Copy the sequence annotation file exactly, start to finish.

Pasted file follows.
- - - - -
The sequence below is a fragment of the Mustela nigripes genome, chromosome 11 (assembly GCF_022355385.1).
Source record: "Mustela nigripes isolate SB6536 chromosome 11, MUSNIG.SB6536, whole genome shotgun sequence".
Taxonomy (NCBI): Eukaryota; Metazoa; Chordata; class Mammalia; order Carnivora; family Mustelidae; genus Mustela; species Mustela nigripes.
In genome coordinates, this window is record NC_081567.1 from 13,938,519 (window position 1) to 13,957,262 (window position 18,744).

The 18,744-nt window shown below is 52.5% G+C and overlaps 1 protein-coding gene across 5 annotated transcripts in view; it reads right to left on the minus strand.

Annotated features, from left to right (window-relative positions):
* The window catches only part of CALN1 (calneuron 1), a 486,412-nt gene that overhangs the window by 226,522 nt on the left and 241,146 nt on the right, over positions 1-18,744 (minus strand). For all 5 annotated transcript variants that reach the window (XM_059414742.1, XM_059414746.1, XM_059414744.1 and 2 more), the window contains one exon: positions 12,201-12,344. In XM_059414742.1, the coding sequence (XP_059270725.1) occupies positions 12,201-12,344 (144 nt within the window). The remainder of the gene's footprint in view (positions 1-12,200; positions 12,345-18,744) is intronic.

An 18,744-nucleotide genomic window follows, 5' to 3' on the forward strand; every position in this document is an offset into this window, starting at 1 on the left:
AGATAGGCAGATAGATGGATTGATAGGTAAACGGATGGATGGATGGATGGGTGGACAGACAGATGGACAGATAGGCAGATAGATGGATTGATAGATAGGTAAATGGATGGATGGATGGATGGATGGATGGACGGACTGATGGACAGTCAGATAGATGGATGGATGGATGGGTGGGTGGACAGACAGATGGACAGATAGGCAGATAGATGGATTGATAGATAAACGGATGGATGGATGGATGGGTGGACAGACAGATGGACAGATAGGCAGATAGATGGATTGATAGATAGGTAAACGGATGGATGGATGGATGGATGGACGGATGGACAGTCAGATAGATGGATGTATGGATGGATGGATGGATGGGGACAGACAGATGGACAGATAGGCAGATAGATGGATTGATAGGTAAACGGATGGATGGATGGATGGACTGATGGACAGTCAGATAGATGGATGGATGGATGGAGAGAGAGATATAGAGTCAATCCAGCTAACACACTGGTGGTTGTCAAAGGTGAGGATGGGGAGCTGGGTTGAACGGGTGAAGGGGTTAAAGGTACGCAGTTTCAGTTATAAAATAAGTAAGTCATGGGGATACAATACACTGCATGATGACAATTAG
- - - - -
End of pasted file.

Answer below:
The sequence below is a fragment of the Mustela nigripes genome, chromosome 11 (assembly GCF_022355385.1).
Source record: "Mustela nigripes isolate SB6536 chromosome 11, MUSNIG.SB6536, whole genome shotgun sequence".
Taxonomy (NCBI): Eukaryota; Metazoa; Chordata; class Mammalia; order Carnivora; family Mustelidae; genus Mustela; species Mustela nigripes.
In genome coordinates, this window is record NC_081567.1 from 13,938,519 (window position 1) to 13,957,262 (window position 18,744).

The 18,744-nt window shown below is 52.5% G+C and overlaps 1 protein-coding gene across 5 annotated transcripts in view; it reads right to left on the minus strand.

Annotated features, from left to right (window-relative positions):
* The window catches only part of CALN1 (calneuron 1), a 486,412-nt gene that overhangs the window by 226,522 nt on the left and 241,146 nt on the right, over positions 1-18,744 (minus strand). For all 5 annotated transcript variants that reach the window (XM_059414742.1, XM_059414746.1, XM_059414744.1 and 2 more), the window contains one exon: positions 12,201-12,344. In XM_059414742.1, the coding sequence (XP_059270725.1) occupies positions 12,201-12,344 (144 nt within the window). The remainder of the gene's footprint in view (positions 1-12,200; positions 12,345-18,744) is intronic.

An 18,744-nucleotide genomic window follows, 5' to 3' on the forward strand; every position in this document is an offset into this window, starting at 1 on the left:
AGATAGGCAGATAGATGGATTGATAGGTAAACGGATGGATGGATGGATGGGTGGACAGACAGATGGACAGATAGGCAGATAGATGGATTGATAGATAGGTAAATGGATGGATGGATGGATGGATGGATGGACGGACTGATGGACAGTCAGATAGATGGATGGATGGATGGGTGGGTGGACAGACAGATGGACAGATAGGCAGATAGATGGATTGATAGATAAACGGATGGATGGATGGATGGGTGGACAGACAGATGGACAGATAGGCAGATAGATGGATTGATAGATAGGTAAACGGATGGATGGATGGATGGATGGACGGATGGACAGTCAGATAGATGGATGTATGGATGGATGGATGGATGGGGACAGACAGATGGACAGATAGGCAGATAGATGGATTGATAGGTAAACGGATGGATGGATGGATGGACTGATGGACAGTCAGATAGATGGATGGATGGATGGAGAGAGAGATATAGAGTCAATCCAGCTAACACACTGGTGGTTGTCAAAGGTGAGGATGGGGAGCTGGGTTGAACGGGTGAAGGGGTTAAAGGTACGCAGTTTCAGTTATAAAATAAGTAAGTCATGGGGATACAATACACTGCATGATGACAATTAG